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Fiat 500 Cult review: 4.0/5

Fiat vamps up its modern icon with a new engine and added technology in the form of a new 'Cult' edition.

Dave Humphreys

Words: Dave Humphreys - @LordHumphreys

Published on: March 1, 2014

Words: Dave Humphreys - @LordHumphreys

Published on: March 1, 2014

Tech Specs

Model testedFiat 500 Cult
Pricingto be confirmed
Engine0.9-litre turbocharged two-cylinder petrol
Transmissionfront-wheel drive, six-speed manual
Body stylethree-door hatchback
RivalsFord Ka, Hyundai i10, Volkswagen up!
CO2 emissions99g/km (Band A2, €180 per annum)
Combined economy67.2mpg (4.2 litres/100km)
Top speed188km/h
0-100km/h10.0 seconds
Power105hp at 5,500rpm
Torque145Nm at 2,000rpm

Overall rating: 4/5

For those of you looking for the ultimate Fiat 500, the new Cult edition combines luxury, new technology and a more powerful engine in this range topping model.

In the Metal:

In keeping with the original brief when this car was first launched back in 2007, this latest Cult edition is full of retro charm. True 500 anoraks - sorry, fans - will spot the subtle changes that include the addition of chromed mirror caps, additional colour-matched trim on the lower door section and subtly updated rear lights. A new colour palette offers further choices for those that desire a shade of paint that is more days-gone-by than bang-up-to-date. The Fiat 500 is a car that is capable of pulling off these kinds of hues more than any other - even a MINI. A new selection of alloy wheels completes the exterior update.

The changes to the interior are small but help to remind everyone that this is the most luxurious 500 to date. Granted, the cream-coloured dashboard and steering wheel might not be to everyone's taste, but it does make the Fiat look and feel that bit more special. And of course it has plenty of retro touches, although thanks to modern health and safety standards, the Bakelite steering wheel hasn't made a return. Seats both front and rear take on a new box rib leather finish though, which does look rather smart. A new seven-inch TFT display replaces the traditional dials in the instrument binnacle and does go some way to making the now-ageing interior retain some appeal.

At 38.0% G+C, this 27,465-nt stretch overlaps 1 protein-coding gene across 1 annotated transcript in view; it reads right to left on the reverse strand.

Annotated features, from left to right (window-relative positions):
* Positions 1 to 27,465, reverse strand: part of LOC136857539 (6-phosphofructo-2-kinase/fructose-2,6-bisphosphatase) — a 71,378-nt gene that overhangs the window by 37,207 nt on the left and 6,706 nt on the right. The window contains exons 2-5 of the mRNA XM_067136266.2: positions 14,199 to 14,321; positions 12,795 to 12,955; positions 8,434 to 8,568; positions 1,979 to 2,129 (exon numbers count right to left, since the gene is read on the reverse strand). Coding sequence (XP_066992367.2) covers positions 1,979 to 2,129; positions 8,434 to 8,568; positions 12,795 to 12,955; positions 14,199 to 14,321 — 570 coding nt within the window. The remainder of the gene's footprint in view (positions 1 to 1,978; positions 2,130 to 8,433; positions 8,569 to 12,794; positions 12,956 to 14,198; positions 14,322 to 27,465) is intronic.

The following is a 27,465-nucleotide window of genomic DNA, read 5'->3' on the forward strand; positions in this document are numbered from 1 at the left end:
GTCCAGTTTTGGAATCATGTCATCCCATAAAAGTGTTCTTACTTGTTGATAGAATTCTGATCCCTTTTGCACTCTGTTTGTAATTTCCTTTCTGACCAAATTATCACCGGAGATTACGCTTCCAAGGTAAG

Driving it:

As much fun as the first TwinAir engine was, it did encourage you not to drive it as economically as was perhaps originally intended. Part of this was down to the lack of torque and the narrow power-band, two issues that have been addressed in this new, more powerful TwinAir engine. The 105hp unit has also now been mated with a six-speed gearbox, which makes the car feel far more settled at higher speeds. Ever tightening emissions regulations result in a shift indicator appearing far too frequently on the dash display, and in many cases a little too early given the road conditions - driving it on another 500rpm before upshifts allows it to carry momentum that bit better.

Fuel economy is reasonably good, though you will have to drive quite studiously if you want to come close to the quoted combined economy figure of 67mpg. The ride is still rather unrefined on uneven surfaces, and can be a little bouncy. However, it remains a fun car to drive at lower speeds while its compact size allows it to fit into the tightest of parking spaces.

What you get for your Money:

Although official pricing has yet to be confirmed, the Cult will be the most expensive version offered by Fiat and is aimed at those who want 'the ultimate' 500. According to Fiat, the car is expected to be purchased by true connoisseurs who the Italian firm may hope won't be concerned about the asking price. The new engine and gearbox does give the car wider appeal and makes it that bit more useable, particularly for those who may be commuting from satellite towns. For reference, the most expensive TwinAir-engined 500 on sale in Ireland right now costs €16,495.

Worth Noting

If you want that cool new TFT display on the dash of a Fiat 500 it isn't necessary to go for the 500 Cult, as Fiat plans to also make it a standard feature of the sportier looking 500S as well.

Summary

Unlike some of the other supermini-sized city cars on the market, the Fiat 500 still manages to put a grin on your face when driving. It remains a car that is full of character and charm. Add to that looks, which, despite receiving no significant changes in seven years, still manage to look fresh.



Tech Specs

Model testedFiat 500 Cult
Pricingto be confirmed
Engine0.9-litre turbocharged two-cylinder petrol
Transmissionfront-wheel drive, six-speed manual
Body stylethree-door hatchback
RivalsFord Ka, Hyundai i10, Volkswagen up!
CO2 emissions99g/km (Band A2, €180 per annum)
Combined economy67.2mpg (4.2 litres/100km)
Top speed188km/h
0-100km/h10.0 seconds
Power105hp at 5,500rpm
Torque145Nm at 2,000rpm